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Charles C. Bates

A procedure, based on the work of Sverdrup and Munk, is described by which swell characteristics may be forecast rapidly. Specific wave generating areas defined by the fixed parameters, wind duration and fetch, and the variable parameter, wind velocity, are established. The change in swell characteristics as the swell moves away from these generating areas is illustrated by graphs which may be re-drafted as transparent overlays at the scale of the synoptic weather chart from which swell forecasts are to be made.

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Charles C. Bates

Abstract

By working together between 1926 and 1940, two young meteorologists, Carl-Gustav A. Rossby and Francis W. Reichelderfer, played catalytic roles in the following facets of American meteorology: 1) starting a model airway weather service, 2) initiating a national academic program in meteorology, 3) establishing and guiding a postgraduate level training program for military weather officers, 4) overhauling the federal weather service, and 5) creating a reservoir of top-quality technical manpower for the postwar United States. How they accomplished this is not only interesting history of science, but also a dramatic lesson in teamwork, the use of friends, and the willingness to overlook minor differences in order to achieve national-level goals.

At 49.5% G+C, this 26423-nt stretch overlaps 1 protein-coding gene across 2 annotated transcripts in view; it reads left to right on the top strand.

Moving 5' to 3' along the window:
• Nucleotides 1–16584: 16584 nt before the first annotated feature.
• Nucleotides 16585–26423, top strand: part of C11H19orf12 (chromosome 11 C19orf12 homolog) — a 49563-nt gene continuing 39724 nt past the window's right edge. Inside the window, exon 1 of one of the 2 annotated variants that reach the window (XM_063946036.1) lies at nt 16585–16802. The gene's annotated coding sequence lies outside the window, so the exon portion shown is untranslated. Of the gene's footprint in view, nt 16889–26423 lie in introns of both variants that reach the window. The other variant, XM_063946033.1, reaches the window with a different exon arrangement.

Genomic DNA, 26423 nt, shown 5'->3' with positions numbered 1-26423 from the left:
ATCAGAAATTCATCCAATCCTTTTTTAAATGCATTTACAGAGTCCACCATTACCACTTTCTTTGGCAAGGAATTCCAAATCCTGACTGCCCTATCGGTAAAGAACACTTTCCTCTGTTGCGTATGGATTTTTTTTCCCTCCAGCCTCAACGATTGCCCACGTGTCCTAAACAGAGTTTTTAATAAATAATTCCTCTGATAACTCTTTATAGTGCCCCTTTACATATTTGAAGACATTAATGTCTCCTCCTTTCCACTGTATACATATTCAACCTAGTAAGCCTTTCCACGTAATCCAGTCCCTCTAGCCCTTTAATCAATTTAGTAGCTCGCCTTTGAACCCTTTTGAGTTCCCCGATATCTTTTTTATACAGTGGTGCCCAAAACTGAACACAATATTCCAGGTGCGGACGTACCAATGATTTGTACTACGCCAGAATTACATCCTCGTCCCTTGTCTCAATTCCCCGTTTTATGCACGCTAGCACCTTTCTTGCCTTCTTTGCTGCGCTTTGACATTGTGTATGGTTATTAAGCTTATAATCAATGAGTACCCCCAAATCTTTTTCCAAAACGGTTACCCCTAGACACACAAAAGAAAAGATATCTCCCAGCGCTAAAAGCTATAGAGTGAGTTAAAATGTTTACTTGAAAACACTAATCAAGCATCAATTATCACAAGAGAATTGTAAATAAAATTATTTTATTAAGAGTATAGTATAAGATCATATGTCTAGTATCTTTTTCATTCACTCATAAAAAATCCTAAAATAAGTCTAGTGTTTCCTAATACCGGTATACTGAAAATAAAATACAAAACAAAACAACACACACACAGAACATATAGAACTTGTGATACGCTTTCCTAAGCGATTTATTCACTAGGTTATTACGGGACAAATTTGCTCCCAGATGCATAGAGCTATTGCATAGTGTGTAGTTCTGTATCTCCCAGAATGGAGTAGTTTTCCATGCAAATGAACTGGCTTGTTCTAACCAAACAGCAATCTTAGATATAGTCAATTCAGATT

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Charles C. Bates
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Gilbert Jaffe, Walter Wittmann, and Charles C. Bates

At about 2000Z, 26 May 1953 the District of Columbia area experienced a hailstorm in which individual hailstones ranged up to the size of tennis balls. Determinations of the radioactive count of the water content of these hailstones and of roof gravels indicate that considerable material was brought to earth by the hailstorm from the explosion of the atomic cannon shell 29 hours earlier some 2000 airline miles away in Nevada. The air-flow pattern at upper levels proves to have been around a high-pressure ridge located between the two sites. Such a pattern permitted the arrival of such radioactive material over the District of Columbia area within the time noted.

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C. F. Brooks, H. T. Orville, D. N. Yates, I. P. Krick, B. G. Holzman, C. A. Gosline, James C. Fidler, and Charles C. Bates
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history, policy, and future of industrial meteorology

Papers presented at Session 4 of the 56th Annual Meeting of the AMS, 20 January 1976, Philadelphia, Pa.

Robert D. Elliott, Charles C. Bates, W. Boynton Beckwith, John E. Wallace, Francis K. Davis, Loren W. Crow, Edward S. Epstein, D. Ray Booker, and John C. Freeman
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